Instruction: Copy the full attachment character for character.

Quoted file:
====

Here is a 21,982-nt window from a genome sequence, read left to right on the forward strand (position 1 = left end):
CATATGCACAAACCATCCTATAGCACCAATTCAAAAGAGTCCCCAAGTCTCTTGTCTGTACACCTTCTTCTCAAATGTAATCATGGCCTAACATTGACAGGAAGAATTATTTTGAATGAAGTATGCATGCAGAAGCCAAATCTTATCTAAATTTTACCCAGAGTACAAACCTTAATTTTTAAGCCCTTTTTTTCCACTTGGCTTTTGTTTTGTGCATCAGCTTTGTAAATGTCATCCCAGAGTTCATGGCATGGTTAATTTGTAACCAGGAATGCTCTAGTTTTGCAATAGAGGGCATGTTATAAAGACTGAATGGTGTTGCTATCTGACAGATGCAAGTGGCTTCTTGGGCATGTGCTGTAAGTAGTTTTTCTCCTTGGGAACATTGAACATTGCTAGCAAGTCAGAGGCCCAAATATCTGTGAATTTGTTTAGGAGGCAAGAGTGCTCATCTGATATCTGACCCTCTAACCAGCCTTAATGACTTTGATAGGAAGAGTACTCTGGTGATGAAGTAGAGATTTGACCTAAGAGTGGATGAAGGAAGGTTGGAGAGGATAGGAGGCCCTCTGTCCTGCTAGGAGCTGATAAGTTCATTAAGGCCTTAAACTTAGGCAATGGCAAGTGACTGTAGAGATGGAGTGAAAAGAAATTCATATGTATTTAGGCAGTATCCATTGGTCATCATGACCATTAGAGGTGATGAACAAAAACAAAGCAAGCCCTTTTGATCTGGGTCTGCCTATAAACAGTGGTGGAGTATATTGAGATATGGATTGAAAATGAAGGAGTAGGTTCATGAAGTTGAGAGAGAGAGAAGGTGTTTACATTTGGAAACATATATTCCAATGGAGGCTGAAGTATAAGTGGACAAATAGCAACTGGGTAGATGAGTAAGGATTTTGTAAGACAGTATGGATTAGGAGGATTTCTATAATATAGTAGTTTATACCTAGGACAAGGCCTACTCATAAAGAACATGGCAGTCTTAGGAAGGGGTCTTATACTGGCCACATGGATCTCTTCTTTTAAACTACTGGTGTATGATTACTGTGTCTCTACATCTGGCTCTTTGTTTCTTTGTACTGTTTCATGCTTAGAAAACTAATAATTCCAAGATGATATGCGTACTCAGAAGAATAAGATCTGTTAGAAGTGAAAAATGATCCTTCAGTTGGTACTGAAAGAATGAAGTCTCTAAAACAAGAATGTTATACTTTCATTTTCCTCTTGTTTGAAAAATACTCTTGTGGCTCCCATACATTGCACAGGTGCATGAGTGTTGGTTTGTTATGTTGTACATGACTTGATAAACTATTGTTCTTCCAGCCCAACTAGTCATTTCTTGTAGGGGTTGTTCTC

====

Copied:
Here is a 21,982-nt window from a genome sequence, read left to right on the forward strand (position 1 = left end):
CATATGCACAAACCATCCTATAGCACCAATTCAAAAGAGTCCCCAAGTCTCTTGTCTGTACACCTTCTTCTCAAATGTAATCATGGCCTAACATTGACAGGAAGAATTATTTTGAATGAAGTATGCATGCAGAAGCCAAATCTTATCTAAATTTTACCCAGAGTACAAACCTTAATTTTTAAGCCCTTTTTTTCCACTTGGCTTTTGTTTTGTGCATCAGCTTTGTAAATGTCATCCCAGAGTTCATGGCATGGTTAATTTGTAACCAGGAATGCTCTAGTTTTGCAATAGAGGGCATGTTATAAAGACTGAATGGTGTTGCTATCTGACAGATGCAAGTGGCTTCTTGGGCATGTGCTGTAAGTAGTTTTTCTCCTTGGGAACATTGAACATTGCTAGCAAGTCAGAGGCCCAAATATCTGTGAATTTGTTTAGGAGGCAAGAGTGCTCATCTGATATCTGACCCTCTAACCAGCCTTAATGACTTTGATAGGAAGAGTACTCTGGTGATGAAGTAGAGATTTGACCTAAGAGTGGATGAAGGAAGGTTGGAGAGGATAGGAGGCCCTCTGTCCTGCTAGGAGCTGATAAGTTCATTAAGGCCTTAAACTTAGGCAATGGCAAGTGACTGTAGAGATGGAGTGAAAAGAAATTCATATGTATTTAGGCAGTATCCATTGGTCATCATGACCATTAGAGGTGATGAACAAAAACAAAGCAAGCCCTTTTGATCTGGGTCTGCCTATAAACAGTGGTGGAGTATATTGAGATATGGATTGAAAATGAAGGAGTAGGTTCATGAAGTTGAGAGAGAGAGAAGGTGTTTACATTTGGAAACATATATTCCAATGGAGGCTGAAGTATAAGTGGACAAATAGCAACTGGGTAGATGAGTAAGGATTTTGTAAGACAGTATGGATTAGGAGGATTTCTATAATATAGTAGTTTATACCTAGGACAAGGCCTACTCATAAAGAACATGGCAGTCTTAGGAAGGGGTCTTATACTGGCCACATGGATCTCTTCTTTTAAACTACTGGTGTATGATTACTGTGTCTCTACATCTGGCTCTTTGTTTCTTTGTACTGTTTCATGCTTAGAAAACTAATAATTCCAAGATGATATGCGTACTCAGAAGAATAAGATCTGTTAGAAGTGAAAAATGATCCTTCAGTTGGTACTGAAAGAATGAAGTCTCTAAAACAAGAATGTTATACTTTCATTTTCCTCTTGTTTGAAAAATACTCTTGTGGCTCCCATACATTGCACAGGTGCATGAGTGTTGGTTTGTTATGTTGTACATGACTTGATAAACTATTGTTCTTCCAGCCCAACTAGTCATTTCTTGTAGGGGTTGTTCTC